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I don't understand why the initial post was received so poorly. Studies of that sort could produce information about Stack Overflow that would be very relevant to meta-discussion. The fact that the post and request for input originates from researchers instead of the usual meta crowd means it could provide a different and interesting perspective. We should welcome this. (It would be different if you were a commercial group, but you're academics!) I found your original posts entirely acceptable and would be interested in participating. –  Jeremy Banks Jul 11 '13 at 14:43
    
I trust that you have read the documentation, but it may be worth mentioning here that the number of net upvotes on your question indicates (to some extent) the positive attitude of the community toward your request. –  George Cummins Jul 11 '13 at 15:02
    
I have been thinking about this in the past and would love to participate and even contribute directly to the research. –  AsheeshR Jul 11 '13 at 15:33
    
You mention a rather cold welcome to a previous post. Note that both that and the current one are rather long and difficult to actually comprehend. You may have a greater chance of getting responses if you post brief, concrete questions (or proposals). –  Daniel Daranas Jul 11 '13 at 16:16
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I would suggest quoting this question in any survey requests (to give some credibity to it) –  Richard Tingle Jul 11 '13 at 16:17

3 Answers 3

up vote 12 down vote accepted

I'm in the social/technical sciences myself, and I know how hard it is to get a representative sample of participants for scientific studies. Especially as "an outsider", with the best of intents, asking for survey participation may seem like spam. If you're facing opposition from part of the Meta community, I can also relate to this.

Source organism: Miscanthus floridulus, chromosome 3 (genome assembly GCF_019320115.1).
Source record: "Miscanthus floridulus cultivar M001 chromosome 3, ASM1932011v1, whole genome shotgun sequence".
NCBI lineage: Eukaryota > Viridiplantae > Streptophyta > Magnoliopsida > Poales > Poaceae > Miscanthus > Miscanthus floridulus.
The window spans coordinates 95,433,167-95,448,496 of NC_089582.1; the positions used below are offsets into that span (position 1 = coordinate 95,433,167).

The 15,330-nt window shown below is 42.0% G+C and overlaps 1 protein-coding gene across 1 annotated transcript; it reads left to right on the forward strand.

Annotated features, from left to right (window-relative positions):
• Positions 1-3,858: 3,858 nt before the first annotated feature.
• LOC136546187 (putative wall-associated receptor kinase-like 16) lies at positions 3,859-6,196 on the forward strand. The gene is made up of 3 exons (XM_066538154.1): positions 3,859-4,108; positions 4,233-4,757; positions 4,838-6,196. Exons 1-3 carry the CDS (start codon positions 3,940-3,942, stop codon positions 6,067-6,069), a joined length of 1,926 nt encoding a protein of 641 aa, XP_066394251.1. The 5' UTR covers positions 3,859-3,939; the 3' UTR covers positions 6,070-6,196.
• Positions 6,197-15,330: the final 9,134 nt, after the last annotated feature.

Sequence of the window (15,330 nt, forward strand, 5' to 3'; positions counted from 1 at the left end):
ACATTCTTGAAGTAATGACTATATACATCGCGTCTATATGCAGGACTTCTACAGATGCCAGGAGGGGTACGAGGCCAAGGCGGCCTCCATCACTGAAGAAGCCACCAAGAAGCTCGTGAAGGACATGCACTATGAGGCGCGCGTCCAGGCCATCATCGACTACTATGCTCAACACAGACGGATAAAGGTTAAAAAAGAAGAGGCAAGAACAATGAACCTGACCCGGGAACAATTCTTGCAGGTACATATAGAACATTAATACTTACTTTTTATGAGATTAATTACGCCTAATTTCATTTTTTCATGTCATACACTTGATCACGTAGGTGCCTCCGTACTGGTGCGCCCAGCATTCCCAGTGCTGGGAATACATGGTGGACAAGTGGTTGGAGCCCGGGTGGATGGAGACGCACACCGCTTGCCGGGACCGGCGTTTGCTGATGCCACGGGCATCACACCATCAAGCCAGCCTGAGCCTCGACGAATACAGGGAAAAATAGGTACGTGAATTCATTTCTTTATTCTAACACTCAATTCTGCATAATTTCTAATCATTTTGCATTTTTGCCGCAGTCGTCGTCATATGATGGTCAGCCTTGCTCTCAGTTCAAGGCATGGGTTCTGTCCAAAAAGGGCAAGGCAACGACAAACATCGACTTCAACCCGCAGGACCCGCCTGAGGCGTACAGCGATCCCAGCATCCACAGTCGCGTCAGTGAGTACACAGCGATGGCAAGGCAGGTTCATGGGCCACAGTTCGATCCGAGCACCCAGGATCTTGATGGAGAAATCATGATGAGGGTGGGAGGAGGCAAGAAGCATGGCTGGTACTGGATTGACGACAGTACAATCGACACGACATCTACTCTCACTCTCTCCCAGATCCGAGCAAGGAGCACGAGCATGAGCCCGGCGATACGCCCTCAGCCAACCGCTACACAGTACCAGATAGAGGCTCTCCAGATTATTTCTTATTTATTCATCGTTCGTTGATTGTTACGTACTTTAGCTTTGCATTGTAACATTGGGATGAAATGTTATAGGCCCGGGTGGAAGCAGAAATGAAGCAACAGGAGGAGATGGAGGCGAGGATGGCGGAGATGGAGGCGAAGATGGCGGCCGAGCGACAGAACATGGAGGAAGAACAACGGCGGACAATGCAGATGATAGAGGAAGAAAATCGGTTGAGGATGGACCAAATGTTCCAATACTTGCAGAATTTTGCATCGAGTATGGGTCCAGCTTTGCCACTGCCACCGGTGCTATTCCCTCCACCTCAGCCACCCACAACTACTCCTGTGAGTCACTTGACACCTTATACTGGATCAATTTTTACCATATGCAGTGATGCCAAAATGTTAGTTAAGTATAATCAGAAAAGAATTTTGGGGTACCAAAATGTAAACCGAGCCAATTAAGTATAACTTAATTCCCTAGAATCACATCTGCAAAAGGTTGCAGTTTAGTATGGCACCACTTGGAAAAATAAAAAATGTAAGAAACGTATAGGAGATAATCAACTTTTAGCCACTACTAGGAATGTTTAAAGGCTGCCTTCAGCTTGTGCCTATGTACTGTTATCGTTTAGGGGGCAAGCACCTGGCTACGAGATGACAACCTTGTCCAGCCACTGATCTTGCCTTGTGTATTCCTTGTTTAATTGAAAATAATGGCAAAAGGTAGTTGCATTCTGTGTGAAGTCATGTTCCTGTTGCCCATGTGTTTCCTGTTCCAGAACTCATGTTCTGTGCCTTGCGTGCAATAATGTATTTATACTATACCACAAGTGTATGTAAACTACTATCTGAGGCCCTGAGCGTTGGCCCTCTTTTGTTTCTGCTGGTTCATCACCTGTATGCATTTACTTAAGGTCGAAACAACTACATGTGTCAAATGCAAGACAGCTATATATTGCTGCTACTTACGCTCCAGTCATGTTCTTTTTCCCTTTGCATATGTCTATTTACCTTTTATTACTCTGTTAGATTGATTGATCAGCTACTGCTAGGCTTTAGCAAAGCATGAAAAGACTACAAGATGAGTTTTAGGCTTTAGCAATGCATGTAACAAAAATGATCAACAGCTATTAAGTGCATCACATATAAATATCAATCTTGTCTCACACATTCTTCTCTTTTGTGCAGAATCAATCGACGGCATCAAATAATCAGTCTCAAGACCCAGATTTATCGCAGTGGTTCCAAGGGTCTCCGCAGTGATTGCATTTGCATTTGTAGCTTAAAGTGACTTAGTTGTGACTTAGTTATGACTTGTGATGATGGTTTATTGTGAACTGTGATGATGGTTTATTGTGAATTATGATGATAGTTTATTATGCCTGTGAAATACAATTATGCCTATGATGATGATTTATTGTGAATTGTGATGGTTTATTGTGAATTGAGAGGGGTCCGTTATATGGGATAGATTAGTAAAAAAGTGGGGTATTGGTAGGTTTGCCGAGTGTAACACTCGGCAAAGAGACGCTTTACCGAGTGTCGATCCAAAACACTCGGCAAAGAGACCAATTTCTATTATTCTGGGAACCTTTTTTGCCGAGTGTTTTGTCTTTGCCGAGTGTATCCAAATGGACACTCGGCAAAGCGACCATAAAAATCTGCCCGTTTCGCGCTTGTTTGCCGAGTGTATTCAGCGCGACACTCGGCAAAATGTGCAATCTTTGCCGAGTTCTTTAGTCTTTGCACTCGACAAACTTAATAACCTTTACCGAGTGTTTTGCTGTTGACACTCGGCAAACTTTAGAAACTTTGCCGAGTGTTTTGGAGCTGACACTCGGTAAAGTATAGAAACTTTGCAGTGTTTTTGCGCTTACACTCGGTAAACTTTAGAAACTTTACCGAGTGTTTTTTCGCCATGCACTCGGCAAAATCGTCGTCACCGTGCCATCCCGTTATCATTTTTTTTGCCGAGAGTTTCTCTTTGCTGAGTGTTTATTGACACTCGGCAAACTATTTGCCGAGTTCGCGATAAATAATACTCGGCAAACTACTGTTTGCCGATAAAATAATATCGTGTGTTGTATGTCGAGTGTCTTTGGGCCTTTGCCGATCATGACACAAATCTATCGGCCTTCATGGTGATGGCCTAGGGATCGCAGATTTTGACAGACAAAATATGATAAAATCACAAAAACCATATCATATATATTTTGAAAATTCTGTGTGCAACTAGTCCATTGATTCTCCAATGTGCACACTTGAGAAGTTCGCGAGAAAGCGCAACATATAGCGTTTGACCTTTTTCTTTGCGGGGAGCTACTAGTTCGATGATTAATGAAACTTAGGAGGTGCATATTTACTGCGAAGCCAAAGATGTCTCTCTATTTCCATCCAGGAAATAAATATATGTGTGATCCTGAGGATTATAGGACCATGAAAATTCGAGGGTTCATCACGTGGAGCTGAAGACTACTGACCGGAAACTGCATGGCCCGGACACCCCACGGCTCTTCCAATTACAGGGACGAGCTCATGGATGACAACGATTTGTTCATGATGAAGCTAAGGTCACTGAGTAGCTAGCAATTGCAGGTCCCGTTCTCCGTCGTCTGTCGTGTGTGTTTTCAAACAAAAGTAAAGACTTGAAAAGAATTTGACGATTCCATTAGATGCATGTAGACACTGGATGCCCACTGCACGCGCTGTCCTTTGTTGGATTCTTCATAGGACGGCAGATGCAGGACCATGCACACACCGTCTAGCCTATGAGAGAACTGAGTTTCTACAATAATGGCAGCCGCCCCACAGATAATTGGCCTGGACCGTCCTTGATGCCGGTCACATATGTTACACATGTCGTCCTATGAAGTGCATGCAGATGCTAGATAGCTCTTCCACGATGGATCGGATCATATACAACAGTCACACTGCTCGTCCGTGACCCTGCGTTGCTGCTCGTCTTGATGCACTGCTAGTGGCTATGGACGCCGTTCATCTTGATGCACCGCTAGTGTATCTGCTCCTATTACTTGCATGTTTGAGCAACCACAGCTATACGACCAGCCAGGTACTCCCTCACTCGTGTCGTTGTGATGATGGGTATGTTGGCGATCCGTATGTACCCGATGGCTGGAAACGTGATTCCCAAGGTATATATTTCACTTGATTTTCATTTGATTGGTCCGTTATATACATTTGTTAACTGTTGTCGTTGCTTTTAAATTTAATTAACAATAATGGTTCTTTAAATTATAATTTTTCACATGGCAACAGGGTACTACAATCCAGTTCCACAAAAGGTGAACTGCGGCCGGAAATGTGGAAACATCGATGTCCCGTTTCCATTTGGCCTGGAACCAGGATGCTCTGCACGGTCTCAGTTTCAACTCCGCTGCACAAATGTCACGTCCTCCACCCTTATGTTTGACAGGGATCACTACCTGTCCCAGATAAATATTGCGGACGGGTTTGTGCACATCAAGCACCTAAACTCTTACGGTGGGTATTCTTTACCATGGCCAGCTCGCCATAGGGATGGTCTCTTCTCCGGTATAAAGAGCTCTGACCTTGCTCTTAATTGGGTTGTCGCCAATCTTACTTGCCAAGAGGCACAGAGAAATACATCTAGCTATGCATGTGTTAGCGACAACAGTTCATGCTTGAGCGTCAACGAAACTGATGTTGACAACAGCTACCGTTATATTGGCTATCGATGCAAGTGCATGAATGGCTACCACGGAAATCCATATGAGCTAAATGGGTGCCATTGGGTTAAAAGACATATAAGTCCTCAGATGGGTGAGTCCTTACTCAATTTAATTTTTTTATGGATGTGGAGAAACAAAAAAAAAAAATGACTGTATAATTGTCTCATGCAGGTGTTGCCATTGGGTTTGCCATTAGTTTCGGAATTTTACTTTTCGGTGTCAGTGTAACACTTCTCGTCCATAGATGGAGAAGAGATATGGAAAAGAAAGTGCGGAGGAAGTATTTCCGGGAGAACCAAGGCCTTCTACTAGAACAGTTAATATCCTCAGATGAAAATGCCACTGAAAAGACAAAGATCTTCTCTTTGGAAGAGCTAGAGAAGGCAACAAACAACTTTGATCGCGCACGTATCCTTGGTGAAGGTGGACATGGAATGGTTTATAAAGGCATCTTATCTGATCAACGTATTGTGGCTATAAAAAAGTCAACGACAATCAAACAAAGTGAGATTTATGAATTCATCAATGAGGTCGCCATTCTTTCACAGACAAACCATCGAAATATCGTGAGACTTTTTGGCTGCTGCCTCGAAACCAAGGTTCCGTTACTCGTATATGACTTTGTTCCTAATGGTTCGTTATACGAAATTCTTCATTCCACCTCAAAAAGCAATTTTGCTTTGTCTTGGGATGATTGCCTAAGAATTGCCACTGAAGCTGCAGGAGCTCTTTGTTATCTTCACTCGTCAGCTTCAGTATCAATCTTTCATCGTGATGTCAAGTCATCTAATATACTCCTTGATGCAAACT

under what circumstances would you be willing to participate in interviews, user surveys, lab experiments or any other activity related to academic research?

  • Be as specific as you can about the intents of the study. What information needs to be collected, and why do you need it? If you need personally identifying data—even with all precautions taken on your side so that the data is safe and anonymized—people are going to be skeptical.

  • Tell us about the background of the study and who funded it. Many academic institutions run low on their own budget and rely on third-party funding in order to pay for project expenses or even the salary of researchers. I've seen complete departments run on third-party funding only. Commercially driven surveys might face strong opposition here.

  • Perhaps you could create some sort of opt-in process. You might want to do follow-up studies, longer interviews via Skype, etc. If someone's interested, let them sign up on a mailing list and do all the further discussion offline (or online, that is, but not here on Meta).

  • Reward the community. Make your results available if—or as soon as—you are allowed to. Not every result has to be there, of course, since otherwise you could not publish them in traditional journals or conference proceedings. But this sort of introspection could help the Stack Overflow community as a whole, since we're finding ourselves dealing with lots of human issues, especially here on Meta.